5 Menopause Symptoms You Should Know About
Menopause is a natural and inevitable occurrence for women, yet there is still some confusion as to how to deal with the symptoms that may range from merely inconvenient to severely altering an individual’s everyday life.
The following are the five most common and significant symptoms of menopause, the possible complications of menopause and the current methods of managing menopause symptoms.
- Hot Flashes
Possibly the most well-known menopause symptom, hot flashes are a comic relief fixture. However, hot flashes are very disruptive to a woman experiencing menopause. Hot flashes can last from 30 seconds to 10 minutes, and they typically occur in the first two years after the last menstrual cycle.
Indications of a hot flash include:
- Accelerated heart beat
- Tingling fingers
- Flushed face
- Warm skin
Since hot flashes during menopause are caused by hormonal fluctuations, synthetic estrogen hormones along with progestin can be administered via pill, vaginal gel or cream or a patch. Non-hormonal medications such as the antidepressant fluoxetine (Prozac) or a nerve-mediated pain reducer called pregabalin or gabapentin can also be used.
- Incontinence or Frequent Urination
The muscle and tissue of the urethra thins during menopause and also loses its elasticity to cause changes in the urinary tract.
Indications of urinary changes caused by menopause:
- Urine leakage caused by sudden movement, laughing or coughing
- Waking up several times to urinate
- A sudden and strong urge to urinate
Treatments such as the following treat incontinence or frequent urination:
- Hormone Therapy
- Estrogen applied externally
- Pelvic muscle exercises
- Medical devices such as a pessary device
- Reducing bladder stimulants such as caffeine
Medications and surgery to remedy bladder issues are also used in severe cases.
- Vaginal Atrophy
Reduced estrogen production can cause the vaginal walls to become inflamed or thin. This condition causes dryness, itching, urinary issues and uncomfortable sex. Treatments for vaginal atrophy include estrogen creams applied to the vagina to restore the hormones, hormone replacement therapy, and over-the-counter lubricants.
- Changes in Skin and Hair
Hormonal changes in the body causes a number of changes in the skin. Testosterone is more active in the body due to the reduction of estrogen, so oily skin and acne is oftentimes an issue. Since estrogen regulates fat distribution in the body, the reduction of distributive fat affects appearance in the face, neck, arms, hands and breasts by causing it to sag and form wrinkles.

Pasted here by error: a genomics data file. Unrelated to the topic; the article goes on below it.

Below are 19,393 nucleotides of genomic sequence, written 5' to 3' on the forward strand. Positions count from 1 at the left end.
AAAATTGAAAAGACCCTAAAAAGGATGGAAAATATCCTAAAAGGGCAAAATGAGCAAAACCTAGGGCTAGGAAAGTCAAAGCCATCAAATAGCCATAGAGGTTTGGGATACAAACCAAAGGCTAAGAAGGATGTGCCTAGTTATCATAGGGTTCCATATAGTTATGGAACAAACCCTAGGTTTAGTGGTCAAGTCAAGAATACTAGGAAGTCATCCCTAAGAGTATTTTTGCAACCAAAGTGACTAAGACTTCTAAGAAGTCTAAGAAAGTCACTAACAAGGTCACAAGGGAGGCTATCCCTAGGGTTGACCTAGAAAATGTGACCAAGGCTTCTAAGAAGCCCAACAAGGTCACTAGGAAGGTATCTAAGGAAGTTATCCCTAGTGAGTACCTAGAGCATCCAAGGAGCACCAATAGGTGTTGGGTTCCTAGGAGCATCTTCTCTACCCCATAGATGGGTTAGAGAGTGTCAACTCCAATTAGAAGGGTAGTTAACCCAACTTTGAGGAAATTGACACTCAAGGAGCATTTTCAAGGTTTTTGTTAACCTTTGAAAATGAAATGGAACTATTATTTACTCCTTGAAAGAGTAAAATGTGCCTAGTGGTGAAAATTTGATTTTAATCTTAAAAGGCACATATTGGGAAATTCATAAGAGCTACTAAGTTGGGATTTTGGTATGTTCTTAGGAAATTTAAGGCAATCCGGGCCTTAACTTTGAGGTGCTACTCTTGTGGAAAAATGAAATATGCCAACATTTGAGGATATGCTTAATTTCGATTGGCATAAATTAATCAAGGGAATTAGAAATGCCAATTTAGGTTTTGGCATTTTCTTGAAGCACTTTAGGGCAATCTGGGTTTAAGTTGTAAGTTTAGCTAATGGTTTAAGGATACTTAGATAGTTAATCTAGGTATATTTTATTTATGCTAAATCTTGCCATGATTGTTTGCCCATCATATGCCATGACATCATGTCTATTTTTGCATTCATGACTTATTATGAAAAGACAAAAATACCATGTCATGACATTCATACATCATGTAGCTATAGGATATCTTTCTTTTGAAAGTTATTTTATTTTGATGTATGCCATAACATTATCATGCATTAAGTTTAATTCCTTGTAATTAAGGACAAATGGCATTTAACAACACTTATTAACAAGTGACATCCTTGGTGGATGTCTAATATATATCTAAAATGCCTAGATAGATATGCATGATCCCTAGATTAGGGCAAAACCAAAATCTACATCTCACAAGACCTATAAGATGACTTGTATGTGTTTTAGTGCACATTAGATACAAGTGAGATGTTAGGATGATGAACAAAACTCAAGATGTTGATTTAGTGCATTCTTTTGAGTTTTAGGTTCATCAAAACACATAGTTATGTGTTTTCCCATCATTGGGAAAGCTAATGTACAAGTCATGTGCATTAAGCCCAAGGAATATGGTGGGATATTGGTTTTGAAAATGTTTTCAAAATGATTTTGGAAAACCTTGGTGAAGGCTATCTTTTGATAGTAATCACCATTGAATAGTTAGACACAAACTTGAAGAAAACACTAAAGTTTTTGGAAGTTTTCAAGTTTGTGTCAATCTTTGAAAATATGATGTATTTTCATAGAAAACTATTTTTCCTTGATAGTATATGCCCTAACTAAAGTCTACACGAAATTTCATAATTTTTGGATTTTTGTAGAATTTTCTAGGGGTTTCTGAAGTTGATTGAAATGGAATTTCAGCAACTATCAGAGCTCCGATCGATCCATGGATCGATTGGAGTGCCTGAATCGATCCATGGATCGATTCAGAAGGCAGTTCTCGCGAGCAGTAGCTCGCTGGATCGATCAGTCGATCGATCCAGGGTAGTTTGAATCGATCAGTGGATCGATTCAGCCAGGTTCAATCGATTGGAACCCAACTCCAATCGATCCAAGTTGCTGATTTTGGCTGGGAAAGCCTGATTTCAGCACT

Elastosis is another skin condition related to menopause—lowered estrogen levels detracts from skin elasticity and can cause cracks in the skin. Reduced blood flow to the skin can cause dry and dull skin, and age spots can also occur from the reduced role estrogen plays in controlling melanin.
Hair is prone to thin during menopause; it does not happen immediately but often is a gradual decline. Oestrogen in the body controls the body’s growth cycle, so the reduced amount of estrogen causes hair not to grow as long during menopause. Androgen levels in the body are also decreased, which reduces the volume of the hair.
Hormone Replacement Therapy is an option for severe hair loss. Other options include lifestyle changes such as quitting smoking, consuming more vitamins and eating foods rich in protein, iron and essential fatty acids. Incorporating relaxation methods such as breathing exercises, yoga and meditation can also help enhance hair growth.
Hydrating with ample amounts of water can promote supple skin. Consistently wearing sunscreen during the day protects the skin from harsh outside elements, and eating a variety of foods high in omega-3s such as soy, walnuts, salmon and fortified eggs supplies the face with fresh skin.
- Depression and Mood Swings
Depression and mood swings are caused by the continuous shifts in ovarian hormone production. Insomnia and night sweats interfering with a good night’s rest can also cause these depression and mood swings.
Mild cases of these instances can be remedied with a low dosages of contraceptives to provide stable estrogen levels. St. John’s Wort also stabilizes the mood, quitting smoking reduces the risk of depression in women approaching menopause and antidepressants may also be helpful.
Life After Menopause
Menopause affects virtually every woman, but it is not an experience to take lightly. There are complications of menopause that follow the transition that require attention:
- Osteoporosis – Bone density dramatically reduces during menopause which increases the risk of hip, spine and wrist fractures
- Cardiovascular disease – The reduction of estrogen levels increases the risk of cardiovascular disease.
- Sexual dysfunction – Estrogen reduces vaginal moisture which could cause discomfort and pain during sex.
- Urinary incontinence – Menopause causes loss of elasticity in the vagina and urethra tissue that can result in urge and stress incontinence along with urinary tract infections.
- Weight gain – Menopause slows the metabolism which could result in sudden weight gain if care is not taken with dietary and exercise choices.